The Northwest-Delta combination could spur on a major round of consolidation in the US market
Delta Air Line's decision to merge with Northwest Airlines could pave the way for other mega mergers, such as United-Continental, and massive consolidation in the US market.
Analysts including Kevin Crissey of UBS think United and Continental are already far along in merger talks and Continental chief executive Larry Kellner (right) did little to dispel this when speaking to analysts right after the carrier reported an $80 million first quarter loss. Kellner says Continental will reconsider its often-repeated belief that it should stand alone "to make sure we remain a strong, long-term competitor".
He adds Continental could even pull out of the SkyTeam Alliance: "We will also review our continued partnership in the alliance with Northwest, Delta, and SkyTeam, as we evaluate what course of action would be in Continental's best interest."
Northwest had the right of first refusal on any potential sale of Continental but gave this up in order to pursue a merger with Delta. With Northwest's "golden share" in Continental redeemed, there is nothing now stopping Continental from merging with Star Alliance member United.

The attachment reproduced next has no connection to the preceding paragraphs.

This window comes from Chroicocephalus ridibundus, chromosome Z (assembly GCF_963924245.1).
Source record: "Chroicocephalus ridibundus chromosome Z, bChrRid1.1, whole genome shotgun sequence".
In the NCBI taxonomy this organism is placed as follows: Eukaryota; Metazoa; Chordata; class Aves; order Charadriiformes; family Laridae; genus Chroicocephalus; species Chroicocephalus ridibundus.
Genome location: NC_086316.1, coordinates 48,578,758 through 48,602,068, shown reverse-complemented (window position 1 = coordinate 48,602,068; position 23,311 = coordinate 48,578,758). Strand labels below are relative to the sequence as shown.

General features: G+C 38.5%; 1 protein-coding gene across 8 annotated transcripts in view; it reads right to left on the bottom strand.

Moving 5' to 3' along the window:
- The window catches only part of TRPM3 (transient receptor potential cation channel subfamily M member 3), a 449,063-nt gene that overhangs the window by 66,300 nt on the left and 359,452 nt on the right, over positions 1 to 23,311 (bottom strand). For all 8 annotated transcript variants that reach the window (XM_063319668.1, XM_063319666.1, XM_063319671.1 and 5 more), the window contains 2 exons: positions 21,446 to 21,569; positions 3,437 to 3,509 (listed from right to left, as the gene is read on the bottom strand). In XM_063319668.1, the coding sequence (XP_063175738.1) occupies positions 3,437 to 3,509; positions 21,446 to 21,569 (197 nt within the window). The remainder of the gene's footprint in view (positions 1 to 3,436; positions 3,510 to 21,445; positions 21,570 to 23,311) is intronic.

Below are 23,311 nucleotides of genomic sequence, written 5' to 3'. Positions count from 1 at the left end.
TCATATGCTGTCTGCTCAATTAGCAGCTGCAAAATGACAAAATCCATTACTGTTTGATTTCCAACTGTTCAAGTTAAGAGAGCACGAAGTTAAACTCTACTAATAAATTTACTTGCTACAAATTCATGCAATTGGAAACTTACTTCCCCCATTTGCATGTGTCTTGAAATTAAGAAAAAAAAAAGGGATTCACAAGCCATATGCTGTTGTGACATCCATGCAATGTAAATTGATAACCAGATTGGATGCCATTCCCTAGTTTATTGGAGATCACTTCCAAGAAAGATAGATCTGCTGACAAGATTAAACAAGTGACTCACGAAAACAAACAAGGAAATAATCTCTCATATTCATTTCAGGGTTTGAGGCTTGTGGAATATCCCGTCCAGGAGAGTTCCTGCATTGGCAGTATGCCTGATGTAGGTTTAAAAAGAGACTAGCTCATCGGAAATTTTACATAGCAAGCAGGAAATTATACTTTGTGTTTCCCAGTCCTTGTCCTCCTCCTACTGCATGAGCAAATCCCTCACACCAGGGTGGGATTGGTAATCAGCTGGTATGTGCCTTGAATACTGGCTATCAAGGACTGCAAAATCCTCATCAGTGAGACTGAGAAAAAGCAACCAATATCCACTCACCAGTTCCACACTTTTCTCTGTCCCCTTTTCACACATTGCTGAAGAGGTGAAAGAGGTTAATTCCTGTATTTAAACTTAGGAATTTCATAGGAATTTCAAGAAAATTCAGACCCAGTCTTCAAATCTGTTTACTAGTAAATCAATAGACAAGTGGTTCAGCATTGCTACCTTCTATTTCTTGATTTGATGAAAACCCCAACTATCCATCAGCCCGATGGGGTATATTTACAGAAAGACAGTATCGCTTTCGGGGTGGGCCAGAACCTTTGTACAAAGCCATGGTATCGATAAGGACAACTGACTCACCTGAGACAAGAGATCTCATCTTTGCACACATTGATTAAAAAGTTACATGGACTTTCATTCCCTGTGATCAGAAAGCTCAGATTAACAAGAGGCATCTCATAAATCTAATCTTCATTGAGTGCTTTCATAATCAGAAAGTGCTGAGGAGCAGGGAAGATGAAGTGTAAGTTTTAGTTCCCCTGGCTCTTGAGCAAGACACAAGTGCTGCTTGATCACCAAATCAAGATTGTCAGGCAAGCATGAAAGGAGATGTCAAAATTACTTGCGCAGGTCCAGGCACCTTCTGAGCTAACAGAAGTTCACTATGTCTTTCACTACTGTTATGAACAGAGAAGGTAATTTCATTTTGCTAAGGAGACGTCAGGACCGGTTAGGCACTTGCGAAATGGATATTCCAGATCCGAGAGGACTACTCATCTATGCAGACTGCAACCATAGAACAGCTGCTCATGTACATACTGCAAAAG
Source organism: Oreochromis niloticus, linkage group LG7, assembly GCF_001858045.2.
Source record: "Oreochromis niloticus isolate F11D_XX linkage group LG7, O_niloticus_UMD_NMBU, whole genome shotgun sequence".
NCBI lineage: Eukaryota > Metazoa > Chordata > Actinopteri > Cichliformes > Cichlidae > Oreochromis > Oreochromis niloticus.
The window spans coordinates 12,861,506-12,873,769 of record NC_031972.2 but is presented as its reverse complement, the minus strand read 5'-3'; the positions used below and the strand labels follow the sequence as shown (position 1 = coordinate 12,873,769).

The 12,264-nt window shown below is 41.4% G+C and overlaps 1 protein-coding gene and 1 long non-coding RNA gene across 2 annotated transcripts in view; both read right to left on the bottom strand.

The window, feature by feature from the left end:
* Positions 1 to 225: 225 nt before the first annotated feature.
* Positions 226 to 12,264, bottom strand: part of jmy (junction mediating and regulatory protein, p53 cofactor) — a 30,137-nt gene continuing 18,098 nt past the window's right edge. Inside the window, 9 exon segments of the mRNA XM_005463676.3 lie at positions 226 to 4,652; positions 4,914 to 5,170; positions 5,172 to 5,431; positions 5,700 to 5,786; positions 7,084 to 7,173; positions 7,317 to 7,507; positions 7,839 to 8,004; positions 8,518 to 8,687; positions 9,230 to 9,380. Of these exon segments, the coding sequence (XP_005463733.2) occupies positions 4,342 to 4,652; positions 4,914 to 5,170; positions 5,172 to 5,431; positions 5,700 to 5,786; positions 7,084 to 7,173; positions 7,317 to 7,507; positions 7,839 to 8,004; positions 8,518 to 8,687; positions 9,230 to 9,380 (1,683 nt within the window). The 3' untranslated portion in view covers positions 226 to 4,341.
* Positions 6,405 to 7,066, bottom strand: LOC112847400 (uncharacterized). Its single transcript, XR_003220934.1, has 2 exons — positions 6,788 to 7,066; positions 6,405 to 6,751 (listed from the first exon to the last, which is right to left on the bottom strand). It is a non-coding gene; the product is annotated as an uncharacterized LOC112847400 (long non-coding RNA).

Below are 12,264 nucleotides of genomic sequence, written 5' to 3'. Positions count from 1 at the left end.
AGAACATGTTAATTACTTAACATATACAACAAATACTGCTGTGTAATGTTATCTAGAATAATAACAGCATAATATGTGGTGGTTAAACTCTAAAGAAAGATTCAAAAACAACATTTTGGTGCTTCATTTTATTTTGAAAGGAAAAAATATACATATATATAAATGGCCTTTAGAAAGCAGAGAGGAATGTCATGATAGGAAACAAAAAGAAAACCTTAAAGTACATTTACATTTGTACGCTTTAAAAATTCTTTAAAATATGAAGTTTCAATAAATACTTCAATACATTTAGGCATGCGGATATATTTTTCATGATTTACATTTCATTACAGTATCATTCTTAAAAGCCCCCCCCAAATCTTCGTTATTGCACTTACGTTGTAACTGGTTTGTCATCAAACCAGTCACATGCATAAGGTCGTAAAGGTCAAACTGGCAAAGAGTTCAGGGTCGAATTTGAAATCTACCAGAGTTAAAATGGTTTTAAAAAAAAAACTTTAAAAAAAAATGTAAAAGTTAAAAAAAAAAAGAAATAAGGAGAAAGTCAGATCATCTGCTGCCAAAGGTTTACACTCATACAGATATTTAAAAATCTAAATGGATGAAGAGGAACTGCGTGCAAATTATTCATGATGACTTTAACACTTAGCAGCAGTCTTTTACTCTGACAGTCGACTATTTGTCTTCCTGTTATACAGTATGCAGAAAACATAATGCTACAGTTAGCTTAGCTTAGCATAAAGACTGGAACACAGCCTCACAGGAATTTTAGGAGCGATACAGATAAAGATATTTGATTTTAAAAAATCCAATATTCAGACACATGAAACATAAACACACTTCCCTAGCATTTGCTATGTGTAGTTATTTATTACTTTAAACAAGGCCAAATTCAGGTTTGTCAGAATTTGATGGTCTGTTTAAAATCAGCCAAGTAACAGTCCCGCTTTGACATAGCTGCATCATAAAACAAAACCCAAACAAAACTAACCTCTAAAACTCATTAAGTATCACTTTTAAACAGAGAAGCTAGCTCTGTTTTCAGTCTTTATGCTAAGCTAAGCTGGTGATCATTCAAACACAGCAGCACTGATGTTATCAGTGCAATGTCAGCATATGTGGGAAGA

© Mark J Burns
United was less committed than Continental in its response to the Delta-Northwest merger but was clear in its thrust. United head Glenn Tilton says: "Consolidation is but one of the changes necessary to achieve sustained profitability, and we have been fully supportive. As the industry evolves, we will take the actions we need to strengthen our global competitiveness and we will participate in consolidation when and if it is the right choice."
A Continental-United combination would create the largest airline in terms of revenue, traffic and market share. Combined revenue would be $34.3 billion, putting it about 4% ahead of Air France-KLM and about 8% ahead of Delta-Northwest.
In the US domestic market, a combined Continental-United would have a 21.6% market share, outpacing Delta-Northwest's 19.9% (see chart). In the US international market, Continental-United would also top Delta-Northwest, with a 17.2% share versus a 14% share.
The biggest US carrier, or at least the biggest until Delta and Northwest combine, American Airlines, was nonplussed in its response to the unveiling of the Delta-Northwest plan. American chief executive Gerard Arpey says: "We believe we will remain competitive irrespective of any consolidation that occurs. The real challenge is being profitable and I think we are not unique in our struggle to meet that challenge. Consolidation may be one of the factors that lead to a more profitable industry but it is just one factor. Having said all that, we may or may not participate in consolidation."
American, which acquired rival TWA back in 2001, reported a $328 million loss for the first quarter as fuel prices surged by 48%. Analysts have suggested a possible combination between oneworld member American and Alaska Airlines, which is not a member of any alliance but has previously said it wants to stay independent.